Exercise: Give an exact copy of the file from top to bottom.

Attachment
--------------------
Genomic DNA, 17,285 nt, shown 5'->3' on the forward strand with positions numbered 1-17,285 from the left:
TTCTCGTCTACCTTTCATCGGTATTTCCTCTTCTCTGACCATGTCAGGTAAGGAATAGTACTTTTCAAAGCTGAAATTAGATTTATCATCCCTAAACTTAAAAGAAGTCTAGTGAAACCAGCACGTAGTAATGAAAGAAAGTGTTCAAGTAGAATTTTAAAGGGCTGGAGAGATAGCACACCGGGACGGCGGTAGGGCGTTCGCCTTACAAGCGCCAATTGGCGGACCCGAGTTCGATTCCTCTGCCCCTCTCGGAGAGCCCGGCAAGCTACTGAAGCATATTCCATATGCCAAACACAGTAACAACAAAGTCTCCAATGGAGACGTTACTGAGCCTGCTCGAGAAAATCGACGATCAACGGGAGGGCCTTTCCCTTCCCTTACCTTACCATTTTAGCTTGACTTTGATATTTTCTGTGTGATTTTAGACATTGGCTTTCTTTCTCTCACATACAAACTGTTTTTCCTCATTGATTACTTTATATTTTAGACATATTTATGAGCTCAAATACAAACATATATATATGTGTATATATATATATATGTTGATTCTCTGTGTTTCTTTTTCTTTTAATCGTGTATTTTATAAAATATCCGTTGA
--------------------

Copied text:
Genomic DNA, 17,285 nt, shown 5'->3' on the forward strand with positions numbered 1-17,285 from the left:
TTCTCGTCTACCTTTCATCGGTATTTCCTCTTCTCTGACCATGTCAGGTAAGGAATAGTACTTTTCAAAGCTGAAATTAGATTTATCATCCCTAAACTTAAAAGAAGTCTAGTGAAACCAGCACGTAGTAATGAAAGAAAGTGTTCAAGTAGAATTTTAAAGGGCTGGAGAGATAGCACACCGGGACGGCGGTAGGGCGTTCGCCTTACAAGCGCCAATTGGCGGACCCGAGTTCGATTCCTCTGCCCCTCTCGGAGAGCCCGGCAAGCTACTGAAGCATATTCCATATGCCAAACACAGTAACAACAAAGTCTCCAATGGAGACGTTACTGAGCCTGCTCGAGAAAATCGACGATCAACGGGAGGGCCTTTCCCTTCCCTTACCTTACCATTTTAGCTTGACTTTGATATTTTCTGTGTGATTTTAGACATTGGCTTTCTTTCTCTCACATACAAACTGTTTTTCCTCATTGATTACTTTATATTTTAGACATATTTATGAGCTCAAATACAAACATATATATATGTGTATATATATATATATGTTGATTCTCTGTGTTTCTTTTTCTTTTAATCGTGTATTTTATAAAATATCCGTTGA